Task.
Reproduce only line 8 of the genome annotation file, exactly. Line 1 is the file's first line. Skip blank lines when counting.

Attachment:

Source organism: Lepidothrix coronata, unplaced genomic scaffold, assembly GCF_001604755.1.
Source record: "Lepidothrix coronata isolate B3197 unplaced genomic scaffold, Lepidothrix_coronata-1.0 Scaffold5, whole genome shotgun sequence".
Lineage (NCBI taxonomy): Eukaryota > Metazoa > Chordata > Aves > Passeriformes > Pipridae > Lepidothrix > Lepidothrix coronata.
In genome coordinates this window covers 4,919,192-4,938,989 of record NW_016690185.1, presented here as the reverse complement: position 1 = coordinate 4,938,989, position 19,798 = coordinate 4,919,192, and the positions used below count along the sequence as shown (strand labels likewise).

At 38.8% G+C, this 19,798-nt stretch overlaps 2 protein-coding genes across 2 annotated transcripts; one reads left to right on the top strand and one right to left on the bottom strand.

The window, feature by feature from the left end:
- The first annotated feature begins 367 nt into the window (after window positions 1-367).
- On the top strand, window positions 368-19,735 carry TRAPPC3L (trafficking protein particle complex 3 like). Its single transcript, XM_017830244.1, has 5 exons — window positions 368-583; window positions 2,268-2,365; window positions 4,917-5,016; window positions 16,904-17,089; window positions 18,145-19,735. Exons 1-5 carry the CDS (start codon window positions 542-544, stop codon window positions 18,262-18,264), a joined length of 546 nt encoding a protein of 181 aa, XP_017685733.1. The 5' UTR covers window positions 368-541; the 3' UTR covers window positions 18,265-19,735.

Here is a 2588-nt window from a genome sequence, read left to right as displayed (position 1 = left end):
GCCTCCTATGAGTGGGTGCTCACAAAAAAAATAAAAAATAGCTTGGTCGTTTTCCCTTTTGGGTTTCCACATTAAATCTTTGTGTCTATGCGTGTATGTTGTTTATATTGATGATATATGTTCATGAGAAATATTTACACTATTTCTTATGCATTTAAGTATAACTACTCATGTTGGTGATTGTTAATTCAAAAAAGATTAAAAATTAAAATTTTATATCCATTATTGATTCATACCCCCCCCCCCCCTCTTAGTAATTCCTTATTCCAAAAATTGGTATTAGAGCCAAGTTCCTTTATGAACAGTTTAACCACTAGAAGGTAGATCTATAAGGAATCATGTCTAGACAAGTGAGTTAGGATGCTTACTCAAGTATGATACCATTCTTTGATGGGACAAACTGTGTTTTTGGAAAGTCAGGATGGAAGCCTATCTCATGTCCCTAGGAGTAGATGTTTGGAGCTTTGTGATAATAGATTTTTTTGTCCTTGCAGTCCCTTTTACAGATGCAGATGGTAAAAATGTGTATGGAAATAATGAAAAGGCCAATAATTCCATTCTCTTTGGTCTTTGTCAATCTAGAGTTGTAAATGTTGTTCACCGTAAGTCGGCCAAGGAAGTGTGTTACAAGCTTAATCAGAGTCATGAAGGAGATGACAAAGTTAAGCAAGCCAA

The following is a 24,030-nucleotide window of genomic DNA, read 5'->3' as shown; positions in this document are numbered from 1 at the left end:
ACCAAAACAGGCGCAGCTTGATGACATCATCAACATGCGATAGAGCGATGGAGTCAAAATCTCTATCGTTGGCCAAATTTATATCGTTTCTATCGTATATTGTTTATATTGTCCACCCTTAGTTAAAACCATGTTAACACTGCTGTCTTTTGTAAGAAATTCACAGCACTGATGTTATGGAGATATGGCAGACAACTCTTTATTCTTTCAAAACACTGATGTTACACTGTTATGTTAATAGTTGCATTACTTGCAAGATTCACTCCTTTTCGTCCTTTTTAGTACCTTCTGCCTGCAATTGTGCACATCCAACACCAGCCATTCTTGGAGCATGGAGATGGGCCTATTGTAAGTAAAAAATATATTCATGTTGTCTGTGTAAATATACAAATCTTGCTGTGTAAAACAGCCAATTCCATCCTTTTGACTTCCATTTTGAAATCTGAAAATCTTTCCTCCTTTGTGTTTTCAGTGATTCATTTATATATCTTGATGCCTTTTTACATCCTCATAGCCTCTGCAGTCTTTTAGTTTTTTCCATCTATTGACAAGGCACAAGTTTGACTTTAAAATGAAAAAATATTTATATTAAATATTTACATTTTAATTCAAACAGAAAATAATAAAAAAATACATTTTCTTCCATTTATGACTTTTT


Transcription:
- On the top strand, window positions 368-19,735 carry TRAPPC3L (trafficking protein particle complex 3 like). Its single transcript, XM_017830244.1, has 5 exons — window positions 368-583; window positions 2,268-2,365; window positions 4,917-5,016; window positions 16,904-17,089; window positions 18,145-19,735. Exons 1-5 carry the CDS (start codon window positions 542-544, stop codon window positions 18,262-18,264), a joined length of 546 nt encoding a protein of 181 aa, XP_017685733.1. The 5' UTR covers window positions 368-541; the 3' UTR covers window positions 18,265-19,735.